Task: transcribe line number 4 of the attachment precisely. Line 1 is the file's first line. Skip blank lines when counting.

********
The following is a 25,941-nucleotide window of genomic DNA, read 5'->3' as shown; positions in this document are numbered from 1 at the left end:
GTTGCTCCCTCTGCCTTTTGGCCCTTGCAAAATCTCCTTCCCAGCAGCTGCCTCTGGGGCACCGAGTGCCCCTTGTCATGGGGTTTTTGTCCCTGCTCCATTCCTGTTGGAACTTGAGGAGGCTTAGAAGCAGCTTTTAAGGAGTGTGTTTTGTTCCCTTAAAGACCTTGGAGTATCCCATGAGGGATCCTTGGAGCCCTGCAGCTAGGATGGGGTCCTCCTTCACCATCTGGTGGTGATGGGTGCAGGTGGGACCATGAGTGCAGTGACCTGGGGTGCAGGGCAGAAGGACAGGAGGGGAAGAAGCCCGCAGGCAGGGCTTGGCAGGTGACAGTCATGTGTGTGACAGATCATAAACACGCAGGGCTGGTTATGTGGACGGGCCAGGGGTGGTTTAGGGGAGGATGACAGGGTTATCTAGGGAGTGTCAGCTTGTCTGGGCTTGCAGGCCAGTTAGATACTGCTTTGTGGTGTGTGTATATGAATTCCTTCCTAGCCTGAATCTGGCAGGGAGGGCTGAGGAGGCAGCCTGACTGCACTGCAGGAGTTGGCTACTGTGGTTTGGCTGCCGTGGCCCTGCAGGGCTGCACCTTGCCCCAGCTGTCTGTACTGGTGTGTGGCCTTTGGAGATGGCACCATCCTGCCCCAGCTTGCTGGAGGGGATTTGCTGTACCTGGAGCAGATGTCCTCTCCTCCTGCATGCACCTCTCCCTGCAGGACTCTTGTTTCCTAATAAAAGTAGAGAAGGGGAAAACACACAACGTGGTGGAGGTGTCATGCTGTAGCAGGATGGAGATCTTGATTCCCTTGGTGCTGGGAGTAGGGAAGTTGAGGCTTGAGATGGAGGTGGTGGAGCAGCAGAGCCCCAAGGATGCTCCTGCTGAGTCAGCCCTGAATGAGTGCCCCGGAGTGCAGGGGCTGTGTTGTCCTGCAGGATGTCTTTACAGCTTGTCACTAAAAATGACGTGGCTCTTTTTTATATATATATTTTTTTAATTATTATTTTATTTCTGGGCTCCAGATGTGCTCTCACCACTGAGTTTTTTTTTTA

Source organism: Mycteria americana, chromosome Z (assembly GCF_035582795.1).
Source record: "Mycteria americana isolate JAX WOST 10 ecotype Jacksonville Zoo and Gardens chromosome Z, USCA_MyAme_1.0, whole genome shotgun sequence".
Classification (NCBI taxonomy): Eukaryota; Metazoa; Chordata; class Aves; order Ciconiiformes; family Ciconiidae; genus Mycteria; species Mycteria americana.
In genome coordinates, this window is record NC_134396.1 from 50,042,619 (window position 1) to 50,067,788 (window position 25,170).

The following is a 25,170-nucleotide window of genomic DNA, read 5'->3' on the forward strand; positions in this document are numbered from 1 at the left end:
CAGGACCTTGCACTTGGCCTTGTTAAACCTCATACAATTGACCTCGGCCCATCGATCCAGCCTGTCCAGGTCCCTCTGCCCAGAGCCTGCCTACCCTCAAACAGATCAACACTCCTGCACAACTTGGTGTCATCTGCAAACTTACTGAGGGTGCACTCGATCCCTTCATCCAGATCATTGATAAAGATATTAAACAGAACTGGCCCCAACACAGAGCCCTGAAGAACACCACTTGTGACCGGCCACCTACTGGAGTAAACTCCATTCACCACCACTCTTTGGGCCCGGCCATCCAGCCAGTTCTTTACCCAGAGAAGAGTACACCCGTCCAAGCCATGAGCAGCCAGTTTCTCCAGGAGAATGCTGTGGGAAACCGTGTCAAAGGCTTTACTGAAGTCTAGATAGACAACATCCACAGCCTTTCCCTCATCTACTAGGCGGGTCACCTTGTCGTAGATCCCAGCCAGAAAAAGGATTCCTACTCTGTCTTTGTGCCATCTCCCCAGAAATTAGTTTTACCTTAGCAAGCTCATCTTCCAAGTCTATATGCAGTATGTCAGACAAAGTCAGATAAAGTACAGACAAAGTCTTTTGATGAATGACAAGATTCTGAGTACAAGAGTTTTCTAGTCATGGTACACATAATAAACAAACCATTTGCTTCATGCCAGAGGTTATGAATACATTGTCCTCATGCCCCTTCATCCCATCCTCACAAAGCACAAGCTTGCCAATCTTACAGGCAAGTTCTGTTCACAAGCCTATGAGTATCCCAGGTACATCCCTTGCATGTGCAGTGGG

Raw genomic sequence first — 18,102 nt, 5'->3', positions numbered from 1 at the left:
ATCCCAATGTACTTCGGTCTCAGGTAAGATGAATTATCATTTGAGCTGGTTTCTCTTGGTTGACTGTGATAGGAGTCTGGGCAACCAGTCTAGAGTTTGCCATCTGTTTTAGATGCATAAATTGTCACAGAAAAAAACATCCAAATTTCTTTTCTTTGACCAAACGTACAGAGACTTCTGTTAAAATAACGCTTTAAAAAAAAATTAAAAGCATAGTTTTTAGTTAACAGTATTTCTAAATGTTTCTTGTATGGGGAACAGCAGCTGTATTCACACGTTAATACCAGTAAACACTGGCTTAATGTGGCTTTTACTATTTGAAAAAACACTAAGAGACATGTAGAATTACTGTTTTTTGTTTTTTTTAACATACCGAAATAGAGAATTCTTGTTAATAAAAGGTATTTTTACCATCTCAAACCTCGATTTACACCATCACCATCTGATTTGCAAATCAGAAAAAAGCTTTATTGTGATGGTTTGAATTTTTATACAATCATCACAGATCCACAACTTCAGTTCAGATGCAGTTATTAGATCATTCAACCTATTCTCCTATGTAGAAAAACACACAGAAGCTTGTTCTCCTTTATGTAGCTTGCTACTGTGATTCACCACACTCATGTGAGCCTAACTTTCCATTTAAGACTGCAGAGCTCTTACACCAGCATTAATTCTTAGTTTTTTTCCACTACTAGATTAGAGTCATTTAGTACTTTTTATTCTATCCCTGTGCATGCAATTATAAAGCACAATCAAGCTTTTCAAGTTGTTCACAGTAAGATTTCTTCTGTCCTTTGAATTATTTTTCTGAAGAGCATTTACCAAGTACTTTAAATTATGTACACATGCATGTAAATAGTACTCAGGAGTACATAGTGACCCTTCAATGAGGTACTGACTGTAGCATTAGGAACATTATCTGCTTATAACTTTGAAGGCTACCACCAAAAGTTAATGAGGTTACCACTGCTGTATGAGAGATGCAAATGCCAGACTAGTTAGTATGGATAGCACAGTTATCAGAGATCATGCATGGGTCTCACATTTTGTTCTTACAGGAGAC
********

Source record: "Mycteria americana isolate JAX WOST 10 ecotype Jacksonville Zoo and Gardens chromosome Z, USCA_MyAme_1.0, whole genome shotgun sequence".